August Is Going To Be Cooler Than Usual
Does this mean summer is almost over?
If you’ve been meaning to take advantage of the summer’s warm weather, do it now or forever hold your peace.
According to the Weather Channel’s Danielle Banks, August is going to be chillier than usual this year, with temperatures dropping about 15 to 25 degrees cooler than usual in parts of central and eastern United States.
The good news, at least, is that the humidity the East Coast has been experiencing is set to disappear soon as the colder weather set in.
Cities like Chicago and Minneapolis will see temperatures in the 60s, while others—including Rapid City, Omaha and Denver—will likely experience temperatures in the low 70s.
If you’re on the West Coast, however, don’t expect to see a reprieve from the heat anytime soon.
Areas in the Pacific Northwest will likely see record-breaking highs in August, and the National Weather Service has already issued heat warnings for certain portions of Washington, Oregon, California and Nevada.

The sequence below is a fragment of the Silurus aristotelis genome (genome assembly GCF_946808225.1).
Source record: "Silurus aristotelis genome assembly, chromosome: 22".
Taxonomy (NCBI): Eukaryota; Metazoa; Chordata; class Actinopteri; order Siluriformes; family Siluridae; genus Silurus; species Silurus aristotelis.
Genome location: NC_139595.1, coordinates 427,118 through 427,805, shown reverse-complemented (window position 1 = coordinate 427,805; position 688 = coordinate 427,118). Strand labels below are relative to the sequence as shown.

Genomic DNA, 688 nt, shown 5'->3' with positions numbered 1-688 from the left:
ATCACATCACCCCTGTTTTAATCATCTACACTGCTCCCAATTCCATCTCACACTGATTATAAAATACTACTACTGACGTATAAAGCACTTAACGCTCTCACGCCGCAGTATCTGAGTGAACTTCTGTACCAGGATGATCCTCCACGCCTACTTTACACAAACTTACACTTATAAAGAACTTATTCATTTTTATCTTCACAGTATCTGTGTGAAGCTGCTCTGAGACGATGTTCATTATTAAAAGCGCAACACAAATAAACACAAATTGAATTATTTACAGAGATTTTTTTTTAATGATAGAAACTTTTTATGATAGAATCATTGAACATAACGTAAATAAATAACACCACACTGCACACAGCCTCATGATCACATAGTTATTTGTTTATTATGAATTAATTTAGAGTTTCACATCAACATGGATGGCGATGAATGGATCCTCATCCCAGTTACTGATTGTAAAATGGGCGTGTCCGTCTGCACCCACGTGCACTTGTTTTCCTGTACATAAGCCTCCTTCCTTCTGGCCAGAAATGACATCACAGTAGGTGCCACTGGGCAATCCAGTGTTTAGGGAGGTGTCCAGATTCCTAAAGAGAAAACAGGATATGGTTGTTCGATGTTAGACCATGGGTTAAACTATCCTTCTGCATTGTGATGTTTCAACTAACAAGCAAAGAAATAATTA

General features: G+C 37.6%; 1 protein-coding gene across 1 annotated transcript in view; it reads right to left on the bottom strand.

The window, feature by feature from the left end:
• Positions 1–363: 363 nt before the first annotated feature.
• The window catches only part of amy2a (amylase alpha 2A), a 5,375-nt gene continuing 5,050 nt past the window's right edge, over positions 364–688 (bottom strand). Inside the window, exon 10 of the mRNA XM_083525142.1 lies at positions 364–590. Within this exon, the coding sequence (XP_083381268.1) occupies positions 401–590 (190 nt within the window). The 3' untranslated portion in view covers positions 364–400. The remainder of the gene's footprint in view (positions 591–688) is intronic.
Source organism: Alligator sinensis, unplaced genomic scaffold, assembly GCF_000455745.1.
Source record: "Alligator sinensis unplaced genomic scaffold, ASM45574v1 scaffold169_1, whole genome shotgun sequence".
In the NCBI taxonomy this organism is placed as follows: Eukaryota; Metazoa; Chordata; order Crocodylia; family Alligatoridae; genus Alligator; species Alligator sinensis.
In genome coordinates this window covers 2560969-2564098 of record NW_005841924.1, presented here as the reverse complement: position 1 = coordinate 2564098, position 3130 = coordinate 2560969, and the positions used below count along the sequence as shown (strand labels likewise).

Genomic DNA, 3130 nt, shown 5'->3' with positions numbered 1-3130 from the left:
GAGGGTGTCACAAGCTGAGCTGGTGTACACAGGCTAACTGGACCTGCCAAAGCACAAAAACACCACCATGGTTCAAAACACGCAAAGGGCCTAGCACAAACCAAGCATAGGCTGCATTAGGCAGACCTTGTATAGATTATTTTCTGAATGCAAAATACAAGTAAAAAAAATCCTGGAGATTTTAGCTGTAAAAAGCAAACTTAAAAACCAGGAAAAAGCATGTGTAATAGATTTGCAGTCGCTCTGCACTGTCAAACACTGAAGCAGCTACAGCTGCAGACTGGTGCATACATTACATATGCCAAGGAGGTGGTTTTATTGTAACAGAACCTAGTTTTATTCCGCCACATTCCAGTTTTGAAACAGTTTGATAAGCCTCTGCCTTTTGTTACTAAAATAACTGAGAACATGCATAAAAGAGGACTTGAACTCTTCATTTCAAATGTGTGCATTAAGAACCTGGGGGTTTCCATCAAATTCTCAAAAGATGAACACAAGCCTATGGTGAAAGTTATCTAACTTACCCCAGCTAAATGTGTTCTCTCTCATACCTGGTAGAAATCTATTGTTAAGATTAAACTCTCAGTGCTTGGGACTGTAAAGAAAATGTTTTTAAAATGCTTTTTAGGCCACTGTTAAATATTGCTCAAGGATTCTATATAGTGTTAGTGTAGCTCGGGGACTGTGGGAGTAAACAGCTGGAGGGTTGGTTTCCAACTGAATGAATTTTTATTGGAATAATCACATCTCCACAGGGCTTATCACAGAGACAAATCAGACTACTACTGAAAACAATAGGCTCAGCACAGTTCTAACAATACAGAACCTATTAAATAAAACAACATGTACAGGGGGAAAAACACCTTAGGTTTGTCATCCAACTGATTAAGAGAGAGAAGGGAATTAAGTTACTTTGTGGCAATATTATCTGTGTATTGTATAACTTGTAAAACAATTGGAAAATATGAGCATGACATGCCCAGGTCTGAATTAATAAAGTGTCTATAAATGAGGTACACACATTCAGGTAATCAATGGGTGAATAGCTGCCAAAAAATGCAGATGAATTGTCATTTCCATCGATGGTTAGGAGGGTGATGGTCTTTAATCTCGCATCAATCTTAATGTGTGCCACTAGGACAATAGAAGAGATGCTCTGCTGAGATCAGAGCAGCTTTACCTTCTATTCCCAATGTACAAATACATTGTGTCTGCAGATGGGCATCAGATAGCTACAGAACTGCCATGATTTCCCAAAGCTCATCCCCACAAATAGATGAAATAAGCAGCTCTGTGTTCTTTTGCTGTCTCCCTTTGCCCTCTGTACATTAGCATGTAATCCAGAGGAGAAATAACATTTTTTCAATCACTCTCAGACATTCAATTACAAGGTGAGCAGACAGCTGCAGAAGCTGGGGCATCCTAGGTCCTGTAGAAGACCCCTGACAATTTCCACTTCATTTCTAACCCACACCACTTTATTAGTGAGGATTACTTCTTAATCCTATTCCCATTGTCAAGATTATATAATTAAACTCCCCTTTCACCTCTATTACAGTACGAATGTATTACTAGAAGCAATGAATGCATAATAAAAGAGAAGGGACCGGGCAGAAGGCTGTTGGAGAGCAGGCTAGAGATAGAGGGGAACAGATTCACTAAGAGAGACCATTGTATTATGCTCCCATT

What’s causing this wacky August weather?
According to meteorologists, it’s the result of a cold front rolling in to central and eastern United States this week from Canada.
Take a look at the Weather Channel’s map below to see just how chilly (or warm) your state is likely to be in early August.
— The Weather Channel (@weatherchannel) August 2, 2017
This cold front may not be the only one to hit the country this month, either. Another two weather disturbances could move through the U.S. this month alone, bringing more chilly temperatures with them.
Unfortunately, it sounds like it may be time to take your fall wardrobe out of storage. But does this mean summer is essentially over for those on the East Coast?
Probably not, according to experts: Luckily, the weather may finally warm back up during the last half of August, giving us a couple of weeks to enjoy backyard barbecues and outdoor hikes.
And last month, The Weather Channel predicted that this fall is going to be warmer than usual throughout much of the U.S. (The Pacific Northwest will be an exception.)
Experts attribute the anticipated warm fall weather to ocean temperatures and global climate change patterns.
— The Weather Channel (@weatherchannel) July 17, 2017
So your best bet is to be prepared for a wide range of temperatures over the next few months. And don’t forget to wear layers!